Jacinta Cleary visits one experienced green thumb who keeps her garden thriving with greywater.
On a rainy Melbourne day a visit to Karen Sutherland’s edible garden is a bit like a trip to the tropics, with feijoa, mango and avocado trees all surviving well. Admittedly, the mango tree is far from fruiting, but maybe one day if the weather continues to warm.
It’s a combination of rainwater, greywater and a little bit of mains water than keeps this suburban garden absolutely thriving. Keeping a garden alive in dry periods is one thing, but taking it to the next step and growing healthy produce with minimal water requires some planning.
Household greywater is used every day in this garden and has made a big difference. Karen specialises in designing and installing edible gardens and importantly, helping people learn how to grow and maintain their own veggies, fruit and herbs. Her philosophy on gardening is very much tied in with sustainability and the fact that sourcing food locally can help the planet by reducing transport emissions. Through years of experimentation she can judge just how much water is needed for an abundant crop of fruit and veg.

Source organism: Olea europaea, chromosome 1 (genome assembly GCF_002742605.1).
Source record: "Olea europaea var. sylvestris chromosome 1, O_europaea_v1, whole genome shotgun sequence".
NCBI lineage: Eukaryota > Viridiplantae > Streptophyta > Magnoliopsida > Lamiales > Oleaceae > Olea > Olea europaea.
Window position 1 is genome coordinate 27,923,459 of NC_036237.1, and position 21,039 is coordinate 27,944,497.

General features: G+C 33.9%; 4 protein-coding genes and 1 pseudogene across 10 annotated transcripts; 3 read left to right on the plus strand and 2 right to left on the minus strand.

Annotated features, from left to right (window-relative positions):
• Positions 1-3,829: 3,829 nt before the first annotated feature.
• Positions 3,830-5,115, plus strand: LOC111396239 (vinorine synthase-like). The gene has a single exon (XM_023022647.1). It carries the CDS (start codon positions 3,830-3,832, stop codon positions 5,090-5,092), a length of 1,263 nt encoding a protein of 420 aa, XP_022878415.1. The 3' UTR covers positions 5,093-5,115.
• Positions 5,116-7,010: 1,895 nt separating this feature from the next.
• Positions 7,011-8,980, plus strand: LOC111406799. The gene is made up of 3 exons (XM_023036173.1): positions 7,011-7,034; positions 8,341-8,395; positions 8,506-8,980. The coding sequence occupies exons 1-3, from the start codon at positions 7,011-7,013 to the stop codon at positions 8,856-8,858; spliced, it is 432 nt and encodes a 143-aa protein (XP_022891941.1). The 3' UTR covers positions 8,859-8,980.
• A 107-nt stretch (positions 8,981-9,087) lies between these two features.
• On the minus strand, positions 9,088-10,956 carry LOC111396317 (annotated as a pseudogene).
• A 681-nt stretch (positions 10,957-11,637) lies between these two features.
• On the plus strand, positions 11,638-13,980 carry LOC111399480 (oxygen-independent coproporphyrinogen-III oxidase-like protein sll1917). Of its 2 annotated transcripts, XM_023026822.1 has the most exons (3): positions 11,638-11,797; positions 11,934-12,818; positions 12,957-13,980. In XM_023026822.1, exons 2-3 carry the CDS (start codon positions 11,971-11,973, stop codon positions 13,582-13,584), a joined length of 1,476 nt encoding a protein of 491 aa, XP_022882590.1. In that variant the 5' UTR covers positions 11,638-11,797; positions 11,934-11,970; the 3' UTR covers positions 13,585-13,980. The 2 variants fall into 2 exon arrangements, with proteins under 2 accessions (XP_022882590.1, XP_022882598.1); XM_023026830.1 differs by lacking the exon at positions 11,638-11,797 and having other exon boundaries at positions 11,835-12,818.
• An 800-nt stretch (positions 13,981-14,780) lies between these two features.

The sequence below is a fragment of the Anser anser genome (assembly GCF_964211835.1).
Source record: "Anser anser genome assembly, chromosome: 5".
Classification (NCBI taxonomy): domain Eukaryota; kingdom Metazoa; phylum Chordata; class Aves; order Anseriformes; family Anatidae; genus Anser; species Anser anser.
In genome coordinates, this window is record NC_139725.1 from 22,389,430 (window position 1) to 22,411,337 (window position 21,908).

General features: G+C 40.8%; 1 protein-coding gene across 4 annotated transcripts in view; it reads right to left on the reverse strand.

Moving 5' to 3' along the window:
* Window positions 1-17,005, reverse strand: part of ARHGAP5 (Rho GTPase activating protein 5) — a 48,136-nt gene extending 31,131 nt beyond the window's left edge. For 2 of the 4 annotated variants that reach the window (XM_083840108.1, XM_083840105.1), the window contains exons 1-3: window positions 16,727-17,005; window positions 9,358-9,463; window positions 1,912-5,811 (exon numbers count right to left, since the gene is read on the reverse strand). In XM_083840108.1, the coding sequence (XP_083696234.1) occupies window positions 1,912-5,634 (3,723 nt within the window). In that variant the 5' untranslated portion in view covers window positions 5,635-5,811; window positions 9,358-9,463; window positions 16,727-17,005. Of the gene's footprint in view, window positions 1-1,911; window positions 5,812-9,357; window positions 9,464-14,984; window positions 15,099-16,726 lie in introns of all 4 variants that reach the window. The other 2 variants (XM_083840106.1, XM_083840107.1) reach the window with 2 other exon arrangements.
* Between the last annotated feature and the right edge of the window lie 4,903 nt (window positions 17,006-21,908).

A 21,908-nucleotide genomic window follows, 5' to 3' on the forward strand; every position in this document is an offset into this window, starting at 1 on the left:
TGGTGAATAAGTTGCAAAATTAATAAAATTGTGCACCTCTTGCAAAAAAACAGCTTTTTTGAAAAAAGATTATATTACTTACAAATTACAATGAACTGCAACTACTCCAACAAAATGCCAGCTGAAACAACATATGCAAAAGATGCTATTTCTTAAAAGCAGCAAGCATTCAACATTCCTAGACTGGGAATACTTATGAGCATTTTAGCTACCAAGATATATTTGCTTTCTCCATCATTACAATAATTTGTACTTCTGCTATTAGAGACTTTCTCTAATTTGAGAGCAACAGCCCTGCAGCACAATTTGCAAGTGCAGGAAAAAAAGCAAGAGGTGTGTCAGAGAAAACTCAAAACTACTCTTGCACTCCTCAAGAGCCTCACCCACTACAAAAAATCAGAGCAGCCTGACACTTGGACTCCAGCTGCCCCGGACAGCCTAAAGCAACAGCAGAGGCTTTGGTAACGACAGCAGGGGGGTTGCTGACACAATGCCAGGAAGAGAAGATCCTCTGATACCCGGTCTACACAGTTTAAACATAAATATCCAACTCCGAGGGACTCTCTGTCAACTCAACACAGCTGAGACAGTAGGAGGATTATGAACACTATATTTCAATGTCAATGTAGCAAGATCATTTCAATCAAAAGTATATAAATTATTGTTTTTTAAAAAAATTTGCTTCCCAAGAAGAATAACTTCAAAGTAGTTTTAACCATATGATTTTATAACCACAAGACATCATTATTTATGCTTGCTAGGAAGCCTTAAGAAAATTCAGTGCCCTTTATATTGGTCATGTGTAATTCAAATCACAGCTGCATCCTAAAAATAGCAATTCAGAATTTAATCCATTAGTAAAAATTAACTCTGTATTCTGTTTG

Karen and partner John had enough hands-on expertise to design and construct their own greywater system. Greywater can’t be stored longer than 24 hours, so the system is only big enough to hold a day’s worth of water. The header tank holds between 180 and 200 litres, with an overflow going to the sewerage system. Karen keeps track of how much water has gone into the header tank each day to ensure a minimum of wastage from overflow.Read the full article in ReNew 110.
This entry was posted on Thursday, June 10th, 2010 at 4:38 pm